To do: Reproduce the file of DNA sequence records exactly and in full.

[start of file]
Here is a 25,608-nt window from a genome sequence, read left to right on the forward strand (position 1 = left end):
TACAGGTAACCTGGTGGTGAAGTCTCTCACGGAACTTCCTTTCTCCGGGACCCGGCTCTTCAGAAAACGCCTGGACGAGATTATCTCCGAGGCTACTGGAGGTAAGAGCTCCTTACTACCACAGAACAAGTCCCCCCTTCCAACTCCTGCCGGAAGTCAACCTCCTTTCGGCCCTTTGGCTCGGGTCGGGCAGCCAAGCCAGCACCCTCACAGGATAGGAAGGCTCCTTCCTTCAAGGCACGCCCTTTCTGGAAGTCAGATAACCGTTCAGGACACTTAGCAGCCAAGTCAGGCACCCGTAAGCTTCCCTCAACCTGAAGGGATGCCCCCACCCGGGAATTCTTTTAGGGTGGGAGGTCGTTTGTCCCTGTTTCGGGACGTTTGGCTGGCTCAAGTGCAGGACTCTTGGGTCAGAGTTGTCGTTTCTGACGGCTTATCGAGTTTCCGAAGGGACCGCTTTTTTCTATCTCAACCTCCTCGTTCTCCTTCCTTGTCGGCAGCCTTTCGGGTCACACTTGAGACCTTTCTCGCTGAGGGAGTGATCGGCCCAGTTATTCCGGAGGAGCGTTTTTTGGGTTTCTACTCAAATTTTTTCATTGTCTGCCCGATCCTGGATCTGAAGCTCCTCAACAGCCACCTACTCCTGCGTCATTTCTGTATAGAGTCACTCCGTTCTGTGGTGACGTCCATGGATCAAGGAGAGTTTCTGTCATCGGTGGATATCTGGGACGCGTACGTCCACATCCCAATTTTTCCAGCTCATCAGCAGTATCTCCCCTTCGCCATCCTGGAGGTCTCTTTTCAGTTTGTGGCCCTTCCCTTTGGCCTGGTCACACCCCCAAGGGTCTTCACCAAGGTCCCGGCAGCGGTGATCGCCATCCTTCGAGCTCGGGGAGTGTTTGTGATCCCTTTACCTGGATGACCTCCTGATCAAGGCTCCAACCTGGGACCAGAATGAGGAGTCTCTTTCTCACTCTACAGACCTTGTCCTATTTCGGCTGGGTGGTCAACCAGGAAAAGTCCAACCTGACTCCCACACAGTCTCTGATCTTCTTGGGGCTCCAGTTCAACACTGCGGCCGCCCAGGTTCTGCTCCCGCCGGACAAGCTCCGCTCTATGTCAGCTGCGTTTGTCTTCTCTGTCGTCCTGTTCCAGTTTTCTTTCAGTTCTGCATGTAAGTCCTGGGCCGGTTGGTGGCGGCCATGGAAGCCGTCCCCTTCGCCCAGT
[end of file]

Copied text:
Here is a 25,608-nt window from a genome sequence, read left to right on the forward strand (position 1 = left end):
TACAGGTAACCTGGTGGTGAAGTCTCTCACGGAACTTCCTTTCTCCGGGACCCGGCTCTTCAGAAAACGCCTGGACGAGATTATCTCCGAGGCTACTGGAGGTAAGAGCTCCTTACTACCACAGAACAAGTCCCCCCTTCCAACTCCTGCCGGAAGTCAACCTCCTTTCGGCCCTTTGGCTCGGGTCGGGCAGCCAAGCCAGCACCCTCACAGGATAGGAAGGCTCCTTCCTTCAAGGCACGCCCTTTCTGGAAGTCAGATAACCGTTCAGGACACTTAGCAGCCAAGTCAGGCACCCGTAAGCTTCCCTCAACCTGAAGGGATGCCCCCACCCGGGAATTCTTTTAGGGTGGGAGGTCGTTTGTCCCTGTTTCGGGACGTTTGGCTGGCTCAAGTGCAGGACTCTTGGGTCAGAGTTGTCGTTTCTGACGGCTTATCGAGTTTCCGAAGGGACCGCTTTTTTCTATCTCAACCTCCTCGTTCTCCTTCCTTGTCGGCAGCCTTTCGGGTCACACTTGAGACCTTTCTCGCTGAGGGAGTGATCGGCCCAGTTATTCCGGAGGAGCGTTTTTTGGGTTTCTACTCAAATTTTTTCATTGTCTGCCCGATCCTGGATCTGAAGCTCCTCAACAGCCACCTACTCCTGCGTCATTTCTGTATAGAGTCACTCCGTTCTGTGGTGACGTCCATGGATCAAGGAGAGTTTCTGTCATCGGTGGATATCTGGGACGCGTACGTCCACATCCCAATTTTTCCAGCTCATCAGCAGTATCTCCCCTTCGCCATCCTGGAGGTCTCTTTTCAGTTTGTGGCCCTTCCCTTTGGCCTGGTCACACCCCCAAGGGTCTTCACCAAGGTCCCGGCAGCGGTGATCGCCATCCTTCGAGCTCGGGGAGTGTTTGTGATCCCTTTACCTGGATGACCTCCTGATCAAGGCTCCAACCTGGGACCAGAATGAGGAGTCTCTTTCTCACTCTACAGACCTTGTCCTATTTCGGCTGGGTGGTCAACCAGGAAAAGTCCAACCTGACTCCCACACAGTCTCTGATCTTCTTGGGGCTCCAGTTCAACACTGCGGCCGCCCAGGTTCTGCTCCCGCCGGACAAGCTCCGCTCTATGTCAGCTGCGTTTGTCTTCTCTGTCGTCCTGTTCCAGTTTTCTTTCAGTTCTGCATGTAAGTCCTGGGCCGGTTGGTGGCGGCCATGGAAGCCGTCCCCTTCGCCCAGT